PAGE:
Saturday, November 14, 2015

Stem and Pseudo-Transom

No pics of these in progress.  Mainly b/c things didn't go quite as planned.

I made the bow stem out of a nice piece of CVG Douglas Fir, cutting the side bevels at 45 degrees and the bottom one at 42 degrees.

There, that sounds pretty simple.  But not really.  First, my table saw bogged down in the middle of the first 45 bevel, pretty much chewing up the cut and burning the wood.  Turns out my Forrest WW blade, which had been used on multiple cabinet and armoire projects was extremely dull.  This lead to a trip down to Tony's Saw Shop where my blade would be sharpened and ready in about 4 or 5 business days (plus Veterans Day!).

Plan B - I re-cut the bevel with a circular saw using the factory edge of a left-over piece of MDF as an edge guide.  Actually, I did a test cut first with another scrap piece of 8/4 hard maple.  I figured if this would work, the fir should be no problem.  Plus it was the only 8/4 handy and I wasn't in the mood to wait for a glued lamination of 4/4 to dry.  My circular saw had a new rip blade in it and it worked fine.  For practice I finished the other bevels on the maple and will use it as a temporary stern stem post.

On to the Doug Fir stem - the side and bottom bevel cuts went fine, but having mucked up the first cut, and or-so-cleverly buying just the perfect size at CO Lumber to cut costs (CVG Fir is not cheap) I was left with a bow stem which was about 1/2" narrower than spec.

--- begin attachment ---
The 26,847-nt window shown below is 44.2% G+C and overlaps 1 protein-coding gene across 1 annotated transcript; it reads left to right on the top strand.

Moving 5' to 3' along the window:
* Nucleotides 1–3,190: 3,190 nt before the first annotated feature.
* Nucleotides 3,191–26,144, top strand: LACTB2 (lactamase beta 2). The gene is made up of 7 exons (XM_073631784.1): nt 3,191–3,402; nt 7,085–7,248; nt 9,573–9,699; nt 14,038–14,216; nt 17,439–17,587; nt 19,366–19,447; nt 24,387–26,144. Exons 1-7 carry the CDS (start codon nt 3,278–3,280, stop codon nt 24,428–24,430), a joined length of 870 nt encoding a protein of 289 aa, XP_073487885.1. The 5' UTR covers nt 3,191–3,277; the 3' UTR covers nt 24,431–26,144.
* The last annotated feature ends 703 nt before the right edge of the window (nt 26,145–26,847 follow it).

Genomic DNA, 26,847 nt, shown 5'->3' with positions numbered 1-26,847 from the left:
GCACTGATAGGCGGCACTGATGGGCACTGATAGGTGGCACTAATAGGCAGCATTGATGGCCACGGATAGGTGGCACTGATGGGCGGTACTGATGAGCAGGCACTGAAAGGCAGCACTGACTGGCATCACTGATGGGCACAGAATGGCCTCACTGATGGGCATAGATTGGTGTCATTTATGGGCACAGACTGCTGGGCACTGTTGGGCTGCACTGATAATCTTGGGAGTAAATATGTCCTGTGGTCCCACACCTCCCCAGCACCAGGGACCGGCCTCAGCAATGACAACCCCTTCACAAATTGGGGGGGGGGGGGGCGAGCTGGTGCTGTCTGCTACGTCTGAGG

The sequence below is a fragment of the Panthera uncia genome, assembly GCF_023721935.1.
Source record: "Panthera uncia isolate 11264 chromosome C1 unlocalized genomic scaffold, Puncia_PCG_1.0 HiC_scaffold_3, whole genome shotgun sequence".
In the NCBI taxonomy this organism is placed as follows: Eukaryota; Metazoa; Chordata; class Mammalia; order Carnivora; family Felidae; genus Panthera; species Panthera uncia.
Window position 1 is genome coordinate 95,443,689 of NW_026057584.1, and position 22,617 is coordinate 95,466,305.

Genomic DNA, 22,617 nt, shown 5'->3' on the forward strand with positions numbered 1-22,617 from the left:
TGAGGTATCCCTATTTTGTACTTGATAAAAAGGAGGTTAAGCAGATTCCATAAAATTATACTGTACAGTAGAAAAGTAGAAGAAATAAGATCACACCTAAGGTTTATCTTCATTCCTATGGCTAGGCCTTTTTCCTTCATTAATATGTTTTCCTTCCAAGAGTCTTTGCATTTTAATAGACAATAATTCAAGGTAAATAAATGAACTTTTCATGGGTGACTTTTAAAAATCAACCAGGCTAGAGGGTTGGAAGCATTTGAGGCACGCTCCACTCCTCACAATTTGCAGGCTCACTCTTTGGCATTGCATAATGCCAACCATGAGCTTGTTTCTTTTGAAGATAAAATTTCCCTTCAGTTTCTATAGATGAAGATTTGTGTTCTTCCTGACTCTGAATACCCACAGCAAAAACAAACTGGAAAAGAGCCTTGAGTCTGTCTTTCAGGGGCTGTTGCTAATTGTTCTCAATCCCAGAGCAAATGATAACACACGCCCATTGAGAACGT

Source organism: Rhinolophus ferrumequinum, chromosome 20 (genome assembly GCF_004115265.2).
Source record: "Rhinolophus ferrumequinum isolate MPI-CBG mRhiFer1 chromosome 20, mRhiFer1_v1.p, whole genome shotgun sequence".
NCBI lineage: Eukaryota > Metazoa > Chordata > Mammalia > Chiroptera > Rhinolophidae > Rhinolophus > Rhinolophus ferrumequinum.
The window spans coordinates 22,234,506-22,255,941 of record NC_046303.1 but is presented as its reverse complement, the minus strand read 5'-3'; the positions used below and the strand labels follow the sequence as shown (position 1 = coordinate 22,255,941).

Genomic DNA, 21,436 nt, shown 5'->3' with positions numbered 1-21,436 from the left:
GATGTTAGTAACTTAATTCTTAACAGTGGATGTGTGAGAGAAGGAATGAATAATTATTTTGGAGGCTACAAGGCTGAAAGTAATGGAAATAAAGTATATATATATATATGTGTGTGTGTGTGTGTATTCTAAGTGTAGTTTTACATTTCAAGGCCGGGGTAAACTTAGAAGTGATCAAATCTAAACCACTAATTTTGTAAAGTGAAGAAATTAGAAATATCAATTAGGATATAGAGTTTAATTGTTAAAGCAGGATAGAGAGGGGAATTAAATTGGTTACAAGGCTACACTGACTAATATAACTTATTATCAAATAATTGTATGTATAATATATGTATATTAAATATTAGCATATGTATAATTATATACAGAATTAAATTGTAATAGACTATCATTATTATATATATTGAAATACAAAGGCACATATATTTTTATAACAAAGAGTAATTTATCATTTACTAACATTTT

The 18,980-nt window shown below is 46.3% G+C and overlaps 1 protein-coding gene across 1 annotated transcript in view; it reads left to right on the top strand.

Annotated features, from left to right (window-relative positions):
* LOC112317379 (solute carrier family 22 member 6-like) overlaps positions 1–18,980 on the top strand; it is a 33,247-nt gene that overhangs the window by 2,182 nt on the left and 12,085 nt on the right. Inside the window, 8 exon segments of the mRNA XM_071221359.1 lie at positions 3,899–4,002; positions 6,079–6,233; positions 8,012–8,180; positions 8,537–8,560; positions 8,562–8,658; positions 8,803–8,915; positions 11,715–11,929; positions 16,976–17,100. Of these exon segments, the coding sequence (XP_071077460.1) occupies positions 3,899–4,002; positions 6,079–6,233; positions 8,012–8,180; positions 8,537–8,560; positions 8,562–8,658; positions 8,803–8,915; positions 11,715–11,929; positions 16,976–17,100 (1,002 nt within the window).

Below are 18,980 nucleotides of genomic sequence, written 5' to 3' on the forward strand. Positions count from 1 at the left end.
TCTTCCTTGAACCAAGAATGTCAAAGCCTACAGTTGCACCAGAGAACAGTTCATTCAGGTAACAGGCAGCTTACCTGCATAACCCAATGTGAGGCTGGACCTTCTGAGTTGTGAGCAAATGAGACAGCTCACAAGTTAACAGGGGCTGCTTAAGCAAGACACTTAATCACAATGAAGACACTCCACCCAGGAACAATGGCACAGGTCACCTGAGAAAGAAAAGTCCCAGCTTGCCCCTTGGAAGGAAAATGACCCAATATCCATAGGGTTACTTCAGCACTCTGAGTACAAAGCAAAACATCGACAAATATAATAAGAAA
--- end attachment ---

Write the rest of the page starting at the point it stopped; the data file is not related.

I'll call this Mistake #3 but will live with it.  If the rest of my boat is within 1/2" of spec I'll be ecstatic.

I'll just cut my bow cap a little smaller, which will save some Port Orford Cedar.

Next up - the transom. This was always an estimation (Andy's plans - "guesstimate") of the actual size since we were working off of his double ender Grande boat and adding a transom for the first time. Seemed like a good idea to me at the time.  Something fun.  Different....



Here's a picture of it down the build line a little, masquerading as a final unit but failing.

I laminated 3 pieces of 1/2" Core Cell together, with layers of 5 oz. Kevlar b/w the foam for extra strength and stiffness (remember motor). Plus 10 oz. E Glass on the inside face. Things went swimmingly. I built the piece plenty big enough, or at least I thought.  Turns out the plan measurements are from the inside bevel on the sides and bottom, requiring a much taller and wider piece than I planned after accounting for the 45 and 32 bevels.  I'll learn this a few days later after piecing the sides and bow / stern stems on, but will call it Mistake #4 now.  Seems likes these are adding up. Adios to a nice panel of 1/2" Core Cell and some not cheap Kevlar.


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